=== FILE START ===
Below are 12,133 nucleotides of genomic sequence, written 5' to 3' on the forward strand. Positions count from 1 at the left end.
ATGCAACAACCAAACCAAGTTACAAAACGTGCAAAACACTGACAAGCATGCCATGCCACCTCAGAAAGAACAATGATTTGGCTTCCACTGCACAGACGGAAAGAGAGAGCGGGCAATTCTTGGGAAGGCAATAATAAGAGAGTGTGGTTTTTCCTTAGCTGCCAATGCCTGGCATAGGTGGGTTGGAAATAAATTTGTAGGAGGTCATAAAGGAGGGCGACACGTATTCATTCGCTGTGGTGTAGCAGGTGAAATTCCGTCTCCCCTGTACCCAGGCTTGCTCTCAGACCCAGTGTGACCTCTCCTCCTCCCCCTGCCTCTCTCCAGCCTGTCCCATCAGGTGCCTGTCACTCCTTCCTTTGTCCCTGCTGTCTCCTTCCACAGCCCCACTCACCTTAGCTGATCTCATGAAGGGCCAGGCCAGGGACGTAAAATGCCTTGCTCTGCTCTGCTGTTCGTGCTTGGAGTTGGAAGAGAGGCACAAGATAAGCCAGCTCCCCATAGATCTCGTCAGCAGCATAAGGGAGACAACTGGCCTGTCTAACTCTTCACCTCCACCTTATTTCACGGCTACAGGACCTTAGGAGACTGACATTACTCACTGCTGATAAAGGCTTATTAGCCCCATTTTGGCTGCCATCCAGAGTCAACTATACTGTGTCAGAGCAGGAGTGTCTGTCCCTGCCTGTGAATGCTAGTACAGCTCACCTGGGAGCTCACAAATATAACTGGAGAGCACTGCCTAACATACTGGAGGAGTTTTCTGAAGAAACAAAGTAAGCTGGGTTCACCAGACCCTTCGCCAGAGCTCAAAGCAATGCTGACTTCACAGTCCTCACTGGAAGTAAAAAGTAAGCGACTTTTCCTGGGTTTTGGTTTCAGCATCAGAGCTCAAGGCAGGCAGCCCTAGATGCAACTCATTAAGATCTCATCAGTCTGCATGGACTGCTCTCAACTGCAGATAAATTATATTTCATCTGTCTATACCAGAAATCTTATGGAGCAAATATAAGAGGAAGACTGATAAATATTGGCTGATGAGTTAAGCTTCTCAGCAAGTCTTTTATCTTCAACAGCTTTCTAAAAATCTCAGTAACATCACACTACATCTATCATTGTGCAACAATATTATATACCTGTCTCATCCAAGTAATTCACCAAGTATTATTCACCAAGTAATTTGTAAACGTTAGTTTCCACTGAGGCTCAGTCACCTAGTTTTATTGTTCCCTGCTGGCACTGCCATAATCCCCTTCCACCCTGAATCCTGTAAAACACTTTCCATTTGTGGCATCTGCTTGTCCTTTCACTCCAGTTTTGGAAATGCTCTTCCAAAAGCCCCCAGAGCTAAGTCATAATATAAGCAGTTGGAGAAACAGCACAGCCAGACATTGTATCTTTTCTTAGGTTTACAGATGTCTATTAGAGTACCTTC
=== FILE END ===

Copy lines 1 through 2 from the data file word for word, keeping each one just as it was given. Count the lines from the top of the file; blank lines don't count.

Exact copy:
Below are 12,133 nucleotides of genomic sequence, written 5' to 3' on the forward strand. Positions count from 1 at the left end.
ATGCAACAACCAAACCAAGTTACAAAACGTGCAAAACACTGACAAGCATGCCATGCCACCTCAGAAAGAACAATGATTTGGCTTCCACTGCACAGACGGAAAGAGAGAGCGGGCAATTCTTGGGAAGGCAATAATAAGAGAGTGTGGTTTTTCCTTAGCTGCCAATGCCTGGCATAGGTGGGTTGGAAATAAATTTGTAGGAGGTCATAAAGGAGGGCGACACGTATTCATTCGCTGTGGTGTAGCAGGTGAAATTCCGTCTCCCCTGTACCCAGGCTTGCTCTCAGACCCAGTGTGACCTCTCCTCCTCCCCCTGCCTCTCTCCAGCCTGTCCCATCAGGTGCCTGTCACTCCTTCCTTTGTCCCTGCTGTCTCCTTCCACAGCCCCACTCACCTTAGCTGATCTCATGAAGGGCCAGGCCAGGGACGTAAAATGCCTTGCTCTGCTCTGCTGTTCGTGCTTGGAGTTGGAAGAGAGGCACAAGATAAGCCAGCTCCCCATAGATCTCGTCAGCAGCATAAGGGAGACAACTGGCCTGTCTAACTCTTCACCTCCACCTTATTTCACGGCTACAGGACCTTAGGAGACTGACATTACTCACTGCTGATAAAGGCTTATTAGCCCCATTTTGGCTGCCATCCAGAGTCAACTATACTGTGTCAGAGCAGGAGTGTCTGTCCCTGCCTGTGAATGCTAGTACAGCTCACCTGGGAGCTCACAAATATAACTGGAGAGCACTGCCTAACATACTGGAGGAGTTTTCTGAAGAAACAAAGTAAGCTGGGTTCACCAGACCCTTCGCCAGAGCTCAAAGCAATGCTGACTTCACAGTCCTCACTGGAAGTAAAAAGTAAGCGACTTTTCCTGGGTTTTGGTTTCAGCATCAGAGCTCAAGGCAGGCAGCCCTAGATGCAACTCATTAAGATCTCATCAGTCTGCATGGACTGCTCTCAACTGCAGATAAATTATATTTCATCTGTCTATACCAGAAATCTTATGGAGCAAATATAAGAGGAAGACTGATAAATATTGGCTGATGAGTTAAGCTTCTCAGCAAGTCTTTTATCTTCAACAGCTTTCTAAAAATCTCAGTAACATCACACTACATCTATCATTGTGCAACAATATTATATACCTGTCTCATCCAAGTAATTCACCAAGTATTATTCACCAAGTAATTTGTAAACGTTAGTTTCCACTGAGGCTCAGTCACCTAGTTTTATTGTTCCCTGCTGGCACTGCCATAATCCCCTTCCACCCTGAATCCTGTAAAACACTTTCCATTTGTGGCATCTGCTTGTCCTTTCACTCCAGTTTTGGAAATGCTCTTCCAAAAGCCCCCAGAGCTAAGTCATAATATAAGCAGTTGGAGAAACAGCACAGCCAGACATTGTATCTTTTCTTAGGTTTACAGATGTCTATTAGAGTACCTTC